Question: As an A&P mechanic that signs off condition inspections on E/A-B aircraft, I often find that my entries are the only items in the logbook for the year. I know the owner is maintaining the aircraft and working on it, but no entries are made. There seems to be a reluctance to enter their work and sign their name to it. I need help on how to advise them on the proper way to make entries, on what type of items, and what to put with their signature.
Answer: Actually there is no requirement for the owner to make entries in the logbook except for the items that are specifically required such as condition inspections, ELT inspections, transponder checks, etc.
On the other hand, you as an A&P may refuse to sign off the condition inspection unless appropriate entries are present. As I’m sure you’re aware, when you sign off the condition inspection, you are releasing the aircraft as “in a condition for safe operation.” The type of items requiring logbook entries would be up to whatever your comfort level is.
Question: I’m the owner of an E/A-B aircraft, not the builder or an A&P mechanic. What items of maintenance, repair, or modification that I do should I enter in the aircraft logbook? How should these items be entered in the logbook, and how should they be signed by me?
Answer: As an owner (not the builder) of an amateur-built aircraft, you may do any and all maintenance on the aircraft. In my opinion, all maintenance items should be recorded. Simply log what and how maintenance was performed and sign. If new parts are used, they should also be listed. No repairman or any other certificate is required, of course, except for the condition inspection.
Question: If you put a single-seat LSA on floats, then put retractable wheels on the floats, does that disqualify it from being an LSA because it now has retractable gear? If you use it as an LSA on wheels, then put it on the floats, does that forever take it out of the LSA category?
Answer: Hey, I get to give a positive answer for once. Really, I get tired of saying, “No, you can’t do that!”
Retractable gear is acceptable with floats. You may change it back and forth. With floats installed, maximum gross weight may be 1430 pounds; without floats it reverts back to 1320 pounds. Of course, on a small single-seat LSA, this probably isn’t a factor.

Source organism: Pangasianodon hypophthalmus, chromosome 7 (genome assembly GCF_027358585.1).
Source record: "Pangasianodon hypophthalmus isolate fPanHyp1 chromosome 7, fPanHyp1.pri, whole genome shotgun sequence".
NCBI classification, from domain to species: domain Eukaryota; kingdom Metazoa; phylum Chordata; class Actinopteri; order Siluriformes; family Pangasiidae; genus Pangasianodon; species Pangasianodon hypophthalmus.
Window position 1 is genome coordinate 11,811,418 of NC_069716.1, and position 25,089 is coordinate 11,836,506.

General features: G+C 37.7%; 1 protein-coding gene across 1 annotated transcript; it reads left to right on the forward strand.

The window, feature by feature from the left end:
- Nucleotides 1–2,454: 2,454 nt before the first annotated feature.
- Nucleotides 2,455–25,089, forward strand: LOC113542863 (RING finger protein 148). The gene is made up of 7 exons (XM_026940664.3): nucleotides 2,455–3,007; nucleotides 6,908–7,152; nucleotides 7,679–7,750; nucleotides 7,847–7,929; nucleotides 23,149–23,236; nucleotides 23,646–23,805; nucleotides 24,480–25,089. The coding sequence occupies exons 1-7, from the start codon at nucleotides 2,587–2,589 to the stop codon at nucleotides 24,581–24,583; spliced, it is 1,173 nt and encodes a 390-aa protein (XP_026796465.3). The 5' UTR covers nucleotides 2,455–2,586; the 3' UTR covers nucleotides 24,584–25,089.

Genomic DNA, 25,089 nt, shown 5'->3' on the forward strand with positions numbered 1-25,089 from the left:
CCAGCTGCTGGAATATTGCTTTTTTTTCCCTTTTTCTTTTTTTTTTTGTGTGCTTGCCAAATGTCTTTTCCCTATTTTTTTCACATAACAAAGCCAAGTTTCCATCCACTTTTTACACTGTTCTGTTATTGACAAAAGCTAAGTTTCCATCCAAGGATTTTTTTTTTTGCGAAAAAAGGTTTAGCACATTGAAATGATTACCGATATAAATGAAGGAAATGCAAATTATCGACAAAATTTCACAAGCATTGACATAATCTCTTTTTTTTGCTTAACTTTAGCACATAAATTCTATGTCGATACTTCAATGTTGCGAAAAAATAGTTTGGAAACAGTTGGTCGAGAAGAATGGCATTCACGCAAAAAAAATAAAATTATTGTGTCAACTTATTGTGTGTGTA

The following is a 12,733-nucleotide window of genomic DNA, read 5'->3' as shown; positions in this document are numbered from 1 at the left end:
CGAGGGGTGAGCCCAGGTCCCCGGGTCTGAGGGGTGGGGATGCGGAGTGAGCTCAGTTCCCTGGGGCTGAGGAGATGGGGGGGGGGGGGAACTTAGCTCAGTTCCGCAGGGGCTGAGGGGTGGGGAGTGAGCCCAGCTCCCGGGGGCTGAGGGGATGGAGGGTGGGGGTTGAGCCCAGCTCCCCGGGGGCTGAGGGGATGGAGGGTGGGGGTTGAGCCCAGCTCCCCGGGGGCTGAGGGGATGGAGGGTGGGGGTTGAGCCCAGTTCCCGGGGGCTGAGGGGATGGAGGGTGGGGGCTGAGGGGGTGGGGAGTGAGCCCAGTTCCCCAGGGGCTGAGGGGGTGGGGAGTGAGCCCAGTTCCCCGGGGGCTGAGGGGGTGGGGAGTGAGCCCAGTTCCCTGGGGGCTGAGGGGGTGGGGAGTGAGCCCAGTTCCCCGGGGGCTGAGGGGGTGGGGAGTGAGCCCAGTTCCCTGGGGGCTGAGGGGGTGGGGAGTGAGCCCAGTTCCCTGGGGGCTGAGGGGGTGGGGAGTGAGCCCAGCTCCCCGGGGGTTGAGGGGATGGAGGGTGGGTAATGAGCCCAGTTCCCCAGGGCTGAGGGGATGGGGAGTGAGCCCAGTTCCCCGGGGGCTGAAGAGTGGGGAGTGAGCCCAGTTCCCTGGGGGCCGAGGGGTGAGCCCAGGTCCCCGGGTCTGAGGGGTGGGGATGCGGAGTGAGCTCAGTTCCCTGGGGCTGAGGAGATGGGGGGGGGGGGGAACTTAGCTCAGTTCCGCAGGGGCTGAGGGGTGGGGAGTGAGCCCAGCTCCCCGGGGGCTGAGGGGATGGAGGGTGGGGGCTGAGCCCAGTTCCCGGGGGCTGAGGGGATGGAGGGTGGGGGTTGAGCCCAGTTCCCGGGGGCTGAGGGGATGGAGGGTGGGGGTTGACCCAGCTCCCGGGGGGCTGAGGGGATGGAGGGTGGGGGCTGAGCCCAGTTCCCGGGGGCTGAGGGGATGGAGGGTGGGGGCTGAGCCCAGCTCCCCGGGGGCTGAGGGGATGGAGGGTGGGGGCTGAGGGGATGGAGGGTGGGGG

Question: I purchased an Experimental airplane that has been certified airworthy and has a current registration. However, the airworthiness certificate is missing. How do I get a replacement? Will the aircraft have to be placed into Phase I testing to receive a copy of the original airworthiness certificate?
Answer: You should be able to apply to your nearest FSDO for a replacement airworthiness certificate (FAA form 8130-7). You will need to show proof of ownership. Your current registration should be sufficient. You should not have to reenter Phase I.
You don’t mention if you have the operating limitations. If you have them, they will be beneficial as showing proof of airworthiness. If you don’t have them, you will need to ask for an “amended” certificate instead of a “replacement.” This will give you the latest version of the operating limitations.
Please send your questions for DAR Asberry to email@example.com with “Ask the DAR” in the subject line.
Mel Asberry is an experienced Designated Airworthiness Representative specializing in Experimental/Amateur-Built aircraft. He and his wife, Ann, have built seven amateur-built airplanes including two ultralight types, a Moni Motorglider, a Dragonfly Mk2, two RV-6s and a Zenair CH 601HDS. They are currently building a scratch-built biplane.